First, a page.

Dogs Owners Must Act Responsibility When Near Livestock Warns Agri-Minister

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Dog owners are reminded of their responsibilities and the vulnerability of sheep to dog attacks, as lambing season approaches.

Minister for Agriculture Charlie McConalogue says the issue is one of grave concern to the farming community and that attacks on sheep are happening far too often in the rural countryside.

The latest figures compiled by local authorities show that there were 240 incidences of ‘Livestock Worrying’ in 2020 – with a similar number expected when the 2021 returns are completed.

Dog attacks cause serious injury or death to sheep and can cause serious distress and financial loss for farm families.

The Government today announced the start of an awareness campaign that will run over lambing season.

Minister McConalogue added: “Sheep worrying causes immense and unnecessary stress for farmers, and serious animal welfare issues for sheep and new-born lambs.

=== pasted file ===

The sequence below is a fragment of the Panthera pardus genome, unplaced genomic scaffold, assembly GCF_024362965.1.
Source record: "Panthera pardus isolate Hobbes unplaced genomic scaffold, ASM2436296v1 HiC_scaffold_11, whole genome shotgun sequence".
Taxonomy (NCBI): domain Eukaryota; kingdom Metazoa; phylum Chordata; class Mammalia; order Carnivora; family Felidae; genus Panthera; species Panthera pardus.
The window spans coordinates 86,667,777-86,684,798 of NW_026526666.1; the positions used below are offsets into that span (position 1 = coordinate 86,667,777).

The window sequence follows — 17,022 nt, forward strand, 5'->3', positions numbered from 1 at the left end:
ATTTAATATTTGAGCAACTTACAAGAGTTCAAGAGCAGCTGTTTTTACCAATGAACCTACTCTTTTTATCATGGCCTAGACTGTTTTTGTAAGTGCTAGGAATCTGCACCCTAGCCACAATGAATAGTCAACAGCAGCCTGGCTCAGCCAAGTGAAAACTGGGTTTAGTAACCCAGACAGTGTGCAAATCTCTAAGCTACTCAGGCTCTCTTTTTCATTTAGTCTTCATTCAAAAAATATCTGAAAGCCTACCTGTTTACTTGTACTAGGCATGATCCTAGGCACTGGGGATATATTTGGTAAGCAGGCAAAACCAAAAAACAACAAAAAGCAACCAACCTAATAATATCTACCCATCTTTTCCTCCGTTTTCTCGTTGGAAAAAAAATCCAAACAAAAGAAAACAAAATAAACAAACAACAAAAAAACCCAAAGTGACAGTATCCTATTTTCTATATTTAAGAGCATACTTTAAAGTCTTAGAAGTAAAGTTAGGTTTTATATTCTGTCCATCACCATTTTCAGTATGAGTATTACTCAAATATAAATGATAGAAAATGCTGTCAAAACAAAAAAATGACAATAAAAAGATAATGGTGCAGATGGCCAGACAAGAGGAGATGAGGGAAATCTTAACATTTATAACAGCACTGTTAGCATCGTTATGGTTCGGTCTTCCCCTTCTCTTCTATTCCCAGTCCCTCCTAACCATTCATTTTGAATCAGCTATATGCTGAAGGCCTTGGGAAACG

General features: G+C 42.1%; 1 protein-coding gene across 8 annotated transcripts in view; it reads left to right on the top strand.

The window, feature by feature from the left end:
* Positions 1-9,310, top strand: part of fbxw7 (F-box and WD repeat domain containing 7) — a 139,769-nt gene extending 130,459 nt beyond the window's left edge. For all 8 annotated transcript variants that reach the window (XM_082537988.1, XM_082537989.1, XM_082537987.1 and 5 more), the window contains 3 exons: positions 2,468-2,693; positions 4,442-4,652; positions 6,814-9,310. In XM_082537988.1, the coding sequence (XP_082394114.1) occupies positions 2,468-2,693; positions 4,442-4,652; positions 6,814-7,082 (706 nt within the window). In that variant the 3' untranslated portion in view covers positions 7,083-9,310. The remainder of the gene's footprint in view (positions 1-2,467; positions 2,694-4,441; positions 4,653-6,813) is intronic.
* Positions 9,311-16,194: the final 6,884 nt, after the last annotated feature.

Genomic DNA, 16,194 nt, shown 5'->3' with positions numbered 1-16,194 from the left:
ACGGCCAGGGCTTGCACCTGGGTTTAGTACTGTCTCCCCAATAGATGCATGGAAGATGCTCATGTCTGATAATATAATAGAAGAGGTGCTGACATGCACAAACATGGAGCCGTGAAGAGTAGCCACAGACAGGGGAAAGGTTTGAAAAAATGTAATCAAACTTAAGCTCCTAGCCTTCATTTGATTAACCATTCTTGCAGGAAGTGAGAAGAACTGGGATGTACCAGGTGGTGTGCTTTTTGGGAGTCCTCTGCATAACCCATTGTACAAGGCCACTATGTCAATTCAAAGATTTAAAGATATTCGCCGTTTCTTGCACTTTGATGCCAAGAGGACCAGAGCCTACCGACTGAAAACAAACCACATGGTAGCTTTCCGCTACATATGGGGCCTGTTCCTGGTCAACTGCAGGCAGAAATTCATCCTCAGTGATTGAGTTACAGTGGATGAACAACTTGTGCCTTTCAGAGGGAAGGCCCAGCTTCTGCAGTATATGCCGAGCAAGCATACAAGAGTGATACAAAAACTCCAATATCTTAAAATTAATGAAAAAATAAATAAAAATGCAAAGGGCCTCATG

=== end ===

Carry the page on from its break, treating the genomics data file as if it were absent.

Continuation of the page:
Uncontrolled dogs can decimate a flock within minutes, with reports suggesting that up to 4,000 sheep are killed or seriously injured in dog attacks every year. 

The Minister added that responsible pet ownership is a priority for his Department. Advising that all dogs must be microchipped under the law and all dog owners must have a licence for their dog.

The Control of Dogs Acts 1986, states that the owner or any other person in charge of a dog that worries livestock is guilty of an offence. 

Separately, Section 21 of the Control of Dogs Act states that the owner of a dog shall be liable for damages associated with an attack by the dog on a person or livestock.